By: Sarah Koontz
I am sure that you have read the advice to plant a small garden if you are a beginner. Here is my advice:
If you are a new gardener with the intention of building a large garden, prepare yourself to work EXTREMELY HARD if you want to be successful.
This is my 3rd season gardening, and I have had a lot of success so far. My husband and I built our dream home out on 13 acres in the country in the spring of 2013. We moved in at the end of May after a whirlwind 3 month building project.
On of my requests (and all of you women know, it was more of an ultimatum) was that hubby build me a garden ASAP so I didn’t miss the growing season.
And by June 1, I was planting my very first vegetable garden (I am married to a saint). The size of my very first vegetable garden was 1,000 sq ft. Here are some photos from my first year gardening:
I had a lot more time to prepare for my second year of gardening. I spent a good portion of the winter studying up on intensive gardening techniques, and discovering ways to extend my short growing season.
I live in zone 4a, so a few more weeks on either side of the growing season could really change things for me.
I learned how to start my own seeds (read my top 10 Seed Starting Hacks), asked hubby to build hoop houses and cold frames, and planted my first cold hardy vegetables out mid-April. That was a full month and a half ahead of the previous year. Here are photos from my second year gardening:
What a difference a year can make?!?
I had a blast learning how to get the MOST out of MY FRUGAL DIY garden last season (here are 70 of my favorite FRUGAL Gardening Resources).
I learned a lot about companion planting, succession planting, and season extension. My garden produced a beautiful crop (although we did suffer from an extremely early hard frost, and a few rounds of hail).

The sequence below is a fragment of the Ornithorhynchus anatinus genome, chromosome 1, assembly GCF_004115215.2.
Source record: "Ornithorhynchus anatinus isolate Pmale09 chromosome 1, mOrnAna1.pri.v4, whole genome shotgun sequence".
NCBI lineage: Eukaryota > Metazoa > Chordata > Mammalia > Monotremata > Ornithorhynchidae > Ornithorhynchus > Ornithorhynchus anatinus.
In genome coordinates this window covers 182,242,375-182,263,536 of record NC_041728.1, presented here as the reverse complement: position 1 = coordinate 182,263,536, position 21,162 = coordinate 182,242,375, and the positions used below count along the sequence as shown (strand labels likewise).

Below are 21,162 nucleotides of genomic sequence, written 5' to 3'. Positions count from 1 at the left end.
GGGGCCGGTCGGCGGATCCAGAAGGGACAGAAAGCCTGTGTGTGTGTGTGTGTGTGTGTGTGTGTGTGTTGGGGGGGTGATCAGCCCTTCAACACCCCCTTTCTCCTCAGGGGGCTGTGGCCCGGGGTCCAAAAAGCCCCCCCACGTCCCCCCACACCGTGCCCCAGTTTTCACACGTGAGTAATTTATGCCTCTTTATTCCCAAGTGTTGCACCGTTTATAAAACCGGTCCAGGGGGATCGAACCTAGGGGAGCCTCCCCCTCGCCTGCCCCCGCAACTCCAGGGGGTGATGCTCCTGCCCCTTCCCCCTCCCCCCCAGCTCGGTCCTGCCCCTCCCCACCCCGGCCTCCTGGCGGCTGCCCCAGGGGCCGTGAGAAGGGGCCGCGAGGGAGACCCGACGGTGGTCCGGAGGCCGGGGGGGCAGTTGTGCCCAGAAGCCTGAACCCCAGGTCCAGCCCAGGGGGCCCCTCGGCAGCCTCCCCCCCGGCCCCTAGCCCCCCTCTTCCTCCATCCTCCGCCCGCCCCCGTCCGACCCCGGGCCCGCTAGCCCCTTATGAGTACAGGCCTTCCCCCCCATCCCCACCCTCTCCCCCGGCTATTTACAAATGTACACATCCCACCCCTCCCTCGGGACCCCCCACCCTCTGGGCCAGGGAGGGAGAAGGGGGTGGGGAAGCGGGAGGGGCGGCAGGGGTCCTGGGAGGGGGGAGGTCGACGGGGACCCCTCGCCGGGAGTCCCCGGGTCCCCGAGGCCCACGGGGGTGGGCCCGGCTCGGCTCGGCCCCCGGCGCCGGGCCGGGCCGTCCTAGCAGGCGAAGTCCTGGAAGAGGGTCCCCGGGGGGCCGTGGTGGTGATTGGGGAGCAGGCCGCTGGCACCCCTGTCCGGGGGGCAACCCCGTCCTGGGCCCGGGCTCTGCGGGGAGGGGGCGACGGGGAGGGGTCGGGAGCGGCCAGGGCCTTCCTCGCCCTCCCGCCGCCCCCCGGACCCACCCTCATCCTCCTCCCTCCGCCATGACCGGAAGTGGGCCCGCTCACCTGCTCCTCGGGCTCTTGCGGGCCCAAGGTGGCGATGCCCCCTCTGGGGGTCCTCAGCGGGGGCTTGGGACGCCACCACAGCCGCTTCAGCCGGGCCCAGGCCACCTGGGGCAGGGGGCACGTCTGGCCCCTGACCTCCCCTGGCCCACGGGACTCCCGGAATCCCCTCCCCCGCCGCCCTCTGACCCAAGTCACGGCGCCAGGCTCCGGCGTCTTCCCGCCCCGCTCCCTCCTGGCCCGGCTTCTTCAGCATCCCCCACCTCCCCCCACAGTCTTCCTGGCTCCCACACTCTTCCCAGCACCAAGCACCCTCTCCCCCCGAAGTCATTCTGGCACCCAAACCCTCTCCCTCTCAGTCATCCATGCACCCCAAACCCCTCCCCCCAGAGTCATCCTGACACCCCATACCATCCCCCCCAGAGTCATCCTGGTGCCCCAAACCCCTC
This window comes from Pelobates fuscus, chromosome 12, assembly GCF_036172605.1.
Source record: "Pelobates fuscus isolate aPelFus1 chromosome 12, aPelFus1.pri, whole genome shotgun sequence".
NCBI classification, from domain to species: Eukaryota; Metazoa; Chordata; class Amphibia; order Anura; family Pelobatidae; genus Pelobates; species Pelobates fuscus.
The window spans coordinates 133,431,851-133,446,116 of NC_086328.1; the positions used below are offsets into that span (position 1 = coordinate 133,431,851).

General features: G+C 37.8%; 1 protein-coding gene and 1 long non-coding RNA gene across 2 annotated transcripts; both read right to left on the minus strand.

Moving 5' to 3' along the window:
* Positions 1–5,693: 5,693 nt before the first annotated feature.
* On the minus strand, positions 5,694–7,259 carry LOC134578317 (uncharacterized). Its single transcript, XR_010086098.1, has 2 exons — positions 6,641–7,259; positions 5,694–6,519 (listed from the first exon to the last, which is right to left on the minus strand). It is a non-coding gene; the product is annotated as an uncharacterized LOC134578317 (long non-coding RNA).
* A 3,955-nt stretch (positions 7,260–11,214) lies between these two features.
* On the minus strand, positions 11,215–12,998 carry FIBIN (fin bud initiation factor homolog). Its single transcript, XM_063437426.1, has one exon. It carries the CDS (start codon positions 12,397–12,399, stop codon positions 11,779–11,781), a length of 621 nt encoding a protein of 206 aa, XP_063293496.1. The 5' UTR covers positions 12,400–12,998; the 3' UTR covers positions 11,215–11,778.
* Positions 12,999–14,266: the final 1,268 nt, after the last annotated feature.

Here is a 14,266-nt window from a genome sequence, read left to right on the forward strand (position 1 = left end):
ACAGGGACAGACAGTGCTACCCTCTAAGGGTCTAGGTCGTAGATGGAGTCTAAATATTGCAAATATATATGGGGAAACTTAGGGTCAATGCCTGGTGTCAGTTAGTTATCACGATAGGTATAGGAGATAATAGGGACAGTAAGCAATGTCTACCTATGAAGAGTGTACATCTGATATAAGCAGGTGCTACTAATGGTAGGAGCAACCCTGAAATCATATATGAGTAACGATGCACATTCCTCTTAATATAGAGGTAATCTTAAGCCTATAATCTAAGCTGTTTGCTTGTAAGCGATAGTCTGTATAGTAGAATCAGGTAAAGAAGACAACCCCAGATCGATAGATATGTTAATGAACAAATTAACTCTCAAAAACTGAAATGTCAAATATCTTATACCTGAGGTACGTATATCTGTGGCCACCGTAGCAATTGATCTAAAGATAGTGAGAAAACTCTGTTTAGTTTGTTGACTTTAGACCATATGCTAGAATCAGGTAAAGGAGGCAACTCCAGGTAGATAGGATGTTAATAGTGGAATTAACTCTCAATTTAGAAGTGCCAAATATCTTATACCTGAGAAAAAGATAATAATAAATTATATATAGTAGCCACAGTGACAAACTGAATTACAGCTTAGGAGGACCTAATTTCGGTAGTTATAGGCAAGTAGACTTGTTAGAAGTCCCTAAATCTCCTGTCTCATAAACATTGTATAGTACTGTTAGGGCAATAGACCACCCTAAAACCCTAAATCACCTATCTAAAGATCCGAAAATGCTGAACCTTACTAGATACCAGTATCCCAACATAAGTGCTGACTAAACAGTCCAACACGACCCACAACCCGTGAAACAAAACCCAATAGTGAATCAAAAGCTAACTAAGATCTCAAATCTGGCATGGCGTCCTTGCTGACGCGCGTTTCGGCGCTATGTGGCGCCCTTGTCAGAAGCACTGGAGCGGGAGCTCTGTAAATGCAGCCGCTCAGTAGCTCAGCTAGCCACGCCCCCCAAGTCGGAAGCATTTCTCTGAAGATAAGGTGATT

I was able to can and preserve a lot of the harvest, and we are still enjoying the fruits of our summer toil!
I am rarely satisfied. This is something my husband has learned to accept about me (I hope!) during our decade of marriage. At one point, I am certain he believed that SAYING YES TO CHICKENS (that was his birthday gift to me in 2014) was going to satisfy me for a time.
But I truly want to be as self sufficient as a northerner can possibly be, and our garden simply was NOT BIG ENOUGH! So last fall we extended our garden to a full 75×75 (that is 5,000+ sq ft). I have spent the last few months making a vegetable garden plan, and I am looking forward to getting my hands dirty this season. Here are some photos from our expansion project:
It is my hope to post frequent updates this gardening season on our progress and experience with our large vegetable garden. (Click Here to read an Update from 7/27/2015) I will be planting approximately 60 different varieties of fruit, vegetables, flowers and herbs. Here is a downloadable .PDF of the plants I will be growing in my 5,000+ sq ft vegetable garden this year.
Click the Image to Download:
I have often wished that more large-scale gardeners shared their plans online, so I hope this is a benefit to you! Click the Image below to view a closeup of my 5,000+ Zone 4 Vegetable Garden Plan:
View Detailed Garden Plan:
I also believe in the value of a detailed garden schedule. I always do the math pre-season and work hard to develop a planting schedule. I figure out when I will need to start certain seeds indoors, schedule a plan to harden them off and plant them outside.
I refer to my garden schedule regularly throughout the growing season. It is so nice to start the week by looking at my garden schedule and work with the confidence that I am not forgetting anything.
As the season progresses, I will keep track of my garden tasks in a journal. Keeping good records of planting schedules, fertilizing schedules, and harvest dates will create a valuable resource to help me plan my 2016 garden.
I am sure that I will make minor changes to this plan as we go throughout the season, but this is what I have for now (if you live in a different gardening zone, these dates will not apply to you):
Click the Image to Download:
Are you planning a vegetable garden this year? What can I do to help?
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